Celebrating 10 years of spreading US values in post-Soviet lands
A festive reception was held at the Moscow residence of US Ambassador to Russia. John Beyrle himself delivered a speech to more than 150 guests attending the event.
The idea of the project is to enhance understanding between the United States and the countries of Eurasia and the Baltic States by trading the first-hand experiences of leaders in all kinds of spheres, from science to music. Participants in Open World gain “significant exposure to America’s democratic, accountable government and its free-market system,” according to the program.
More than 14,000 leaders from Eurasia got to learn more about US democracy, civil society and community life, to work with their American counterparts, and later to implement skills acquired at home.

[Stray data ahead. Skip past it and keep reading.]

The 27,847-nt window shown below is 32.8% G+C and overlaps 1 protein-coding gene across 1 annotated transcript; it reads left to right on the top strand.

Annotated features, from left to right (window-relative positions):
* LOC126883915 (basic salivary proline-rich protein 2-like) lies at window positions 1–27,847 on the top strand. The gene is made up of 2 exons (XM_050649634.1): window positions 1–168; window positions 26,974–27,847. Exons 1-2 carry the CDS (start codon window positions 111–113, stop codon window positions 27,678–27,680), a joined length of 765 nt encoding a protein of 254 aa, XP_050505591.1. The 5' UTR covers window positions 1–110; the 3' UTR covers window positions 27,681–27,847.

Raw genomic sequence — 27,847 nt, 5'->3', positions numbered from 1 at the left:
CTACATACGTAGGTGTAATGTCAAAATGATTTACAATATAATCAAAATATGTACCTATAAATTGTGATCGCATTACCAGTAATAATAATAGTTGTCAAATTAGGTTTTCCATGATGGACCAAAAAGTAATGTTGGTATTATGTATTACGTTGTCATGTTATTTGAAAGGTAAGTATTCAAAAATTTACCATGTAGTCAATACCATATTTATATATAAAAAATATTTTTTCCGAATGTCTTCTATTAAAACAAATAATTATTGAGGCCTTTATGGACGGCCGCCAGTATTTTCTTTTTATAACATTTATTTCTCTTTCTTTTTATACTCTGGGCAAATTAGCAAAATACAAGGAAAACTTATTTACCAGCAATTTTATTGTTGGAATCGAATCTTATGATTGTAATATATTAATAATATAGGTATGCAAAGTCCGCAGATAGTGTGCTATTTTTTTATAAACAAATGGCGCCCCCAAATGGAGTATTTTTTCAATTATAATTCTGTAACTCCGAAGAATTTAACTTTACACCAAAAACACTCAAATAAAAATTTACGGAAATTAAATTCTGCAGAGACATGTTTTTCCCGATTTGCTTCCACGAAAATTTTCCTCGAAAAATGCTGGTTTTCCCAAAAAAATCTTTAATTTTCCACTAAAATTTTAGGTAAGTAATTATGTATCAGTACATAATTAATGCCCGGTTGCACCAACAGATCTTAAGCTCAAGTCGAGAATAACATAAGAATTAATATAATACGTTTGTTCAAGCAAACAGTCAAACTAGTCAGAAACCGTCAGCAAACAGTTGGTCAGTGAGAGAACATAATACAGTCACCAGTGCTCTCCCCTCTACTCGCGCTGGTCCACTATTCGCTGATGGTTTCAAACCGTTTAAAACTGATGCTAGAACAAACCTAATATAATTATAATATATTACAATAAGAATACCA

Open World currently operates exchanges for participants from Azerbaijan, Georgia, Kazakhstan, Kyrgyzstan, Moldova, Russia, Tajikistan, Turkmenistan and Ukraine.
The initial goal behind the program was to show the real America to the rest of the world, John O’Keefe, Executive Director of the project, told RT.
“They wanted to expose as many people from Russia to US to dispel some of the stereotypes, by having Russians come to the United States and interact in a prolonged way,” O’Keefe said.